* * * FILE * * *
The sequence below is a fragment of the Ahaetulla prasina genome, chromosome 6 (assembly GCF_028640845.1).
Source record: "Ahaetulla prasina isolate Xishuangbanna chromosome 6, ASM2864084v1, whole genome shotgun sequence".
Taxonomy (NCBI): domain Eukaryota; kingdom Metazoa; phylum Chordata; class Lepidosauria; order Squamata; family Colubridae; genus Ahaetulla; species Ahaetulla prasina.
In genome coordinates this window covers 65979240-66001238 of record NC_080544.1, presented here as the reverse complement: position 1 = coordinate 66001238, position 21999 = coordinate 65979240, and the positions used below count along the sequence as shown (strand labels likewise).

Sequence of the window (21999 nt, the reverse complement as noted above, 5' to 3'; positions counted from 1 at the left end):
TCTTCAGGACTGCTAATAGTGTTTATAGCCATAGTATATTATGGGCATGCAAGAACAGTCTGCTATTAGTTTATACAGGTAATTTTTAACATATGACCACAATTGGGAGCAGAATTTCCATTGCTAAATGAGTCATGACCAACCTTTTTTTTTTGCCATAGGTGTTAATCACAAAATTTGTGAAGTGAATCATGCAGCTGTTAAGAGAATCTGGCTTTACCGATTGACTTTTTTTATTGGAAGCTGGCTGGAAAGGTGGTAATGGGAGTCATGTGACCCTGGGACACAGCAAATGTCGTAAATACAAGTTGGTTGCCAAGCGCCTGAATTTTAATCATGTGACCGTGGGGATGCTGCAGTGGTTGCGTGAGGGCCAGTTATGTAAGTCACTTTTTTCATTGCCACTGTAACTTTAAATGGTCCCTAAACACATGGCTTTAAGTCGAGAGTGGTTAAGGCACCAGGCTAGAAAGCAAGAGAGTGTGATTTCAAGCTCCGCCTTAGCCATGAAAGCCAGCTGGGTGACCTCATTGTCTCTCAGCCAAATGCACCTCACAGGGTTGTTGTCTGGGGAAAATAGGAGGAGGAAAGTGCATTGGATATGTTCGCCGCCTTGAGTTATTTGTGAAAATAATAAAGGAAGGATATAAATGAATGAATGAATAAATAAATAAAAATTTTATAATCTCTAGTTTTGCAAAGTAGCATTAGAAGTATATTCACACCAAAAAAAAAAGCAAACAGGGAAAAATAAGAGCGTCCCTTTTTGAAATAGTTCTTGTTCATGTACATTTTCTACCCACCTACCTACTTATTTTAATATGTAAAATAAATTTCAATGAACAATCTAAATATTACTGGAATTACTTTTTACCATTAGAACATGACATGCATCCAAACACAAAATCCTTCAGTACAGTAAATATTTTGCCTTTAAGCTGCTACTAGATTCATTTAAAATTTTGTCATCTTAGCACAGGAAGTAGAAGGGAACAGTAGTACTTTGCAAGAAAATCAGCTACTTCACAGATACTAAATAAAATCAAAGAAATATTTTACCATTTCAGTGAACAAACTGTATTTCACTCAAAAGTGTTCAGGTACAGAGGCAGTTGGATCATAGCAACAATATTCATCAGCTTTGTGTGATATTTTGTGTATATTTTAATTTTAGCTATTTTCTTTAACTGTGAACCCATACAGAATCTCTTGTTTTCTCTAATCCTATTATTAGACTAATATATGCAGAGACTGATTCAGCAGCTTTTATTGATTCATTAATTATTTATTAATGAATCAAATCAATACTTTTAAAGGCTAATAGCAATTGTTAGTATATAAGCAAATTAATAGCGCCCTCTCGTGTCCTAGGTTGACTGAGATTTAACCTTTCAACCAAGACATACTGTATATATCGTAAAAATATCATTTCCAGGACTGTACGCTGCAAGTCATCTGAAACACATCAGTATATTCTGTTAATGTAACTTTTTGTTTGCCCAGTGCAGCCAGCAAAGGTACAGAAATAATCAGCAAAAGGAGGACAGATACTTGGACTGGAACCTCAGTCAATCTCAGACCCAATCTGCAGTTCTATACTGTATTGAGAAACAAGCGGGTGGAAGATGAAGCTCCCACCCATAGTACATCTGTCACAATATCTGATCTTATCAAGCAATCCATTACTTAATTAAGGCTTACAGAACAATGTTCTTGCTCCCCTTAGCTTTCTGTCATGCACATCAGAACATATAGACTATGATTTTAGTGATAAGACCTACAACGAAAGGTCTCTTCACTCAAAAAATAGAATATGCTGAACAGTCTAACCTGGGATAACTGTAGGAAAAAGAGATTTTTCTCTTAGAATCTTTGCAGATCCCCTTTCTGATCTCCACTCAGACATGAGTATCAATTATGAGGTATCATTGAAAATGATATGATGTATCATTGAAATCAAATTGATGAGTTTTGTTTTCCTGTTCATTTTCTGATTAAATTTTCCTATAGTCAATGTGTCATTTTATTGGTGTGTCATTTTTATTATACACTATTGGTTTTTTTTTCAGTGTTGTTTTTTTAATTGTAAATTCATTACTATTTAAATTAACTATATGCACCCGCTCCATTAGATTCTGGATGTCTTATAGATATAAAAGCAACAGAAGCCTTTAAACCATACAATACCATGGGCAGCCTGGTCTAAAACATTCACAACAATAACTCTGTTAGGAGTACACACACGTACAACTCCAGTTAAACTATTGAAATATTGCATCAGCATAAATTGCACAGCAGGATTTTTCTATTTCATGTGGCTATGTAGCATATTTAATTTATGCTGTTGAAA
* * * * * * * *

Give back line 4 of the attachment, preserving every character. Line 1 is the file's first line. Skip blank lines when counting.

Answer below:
In genome coordinates this window covers 65979240-66001238 of record NC_080544.1, presented here as the reverse complement: position 1 = coordinate 66001238, position 21999 = coordinate 65979240, and the positions used below count along the sequence as shown (strand labels likewise).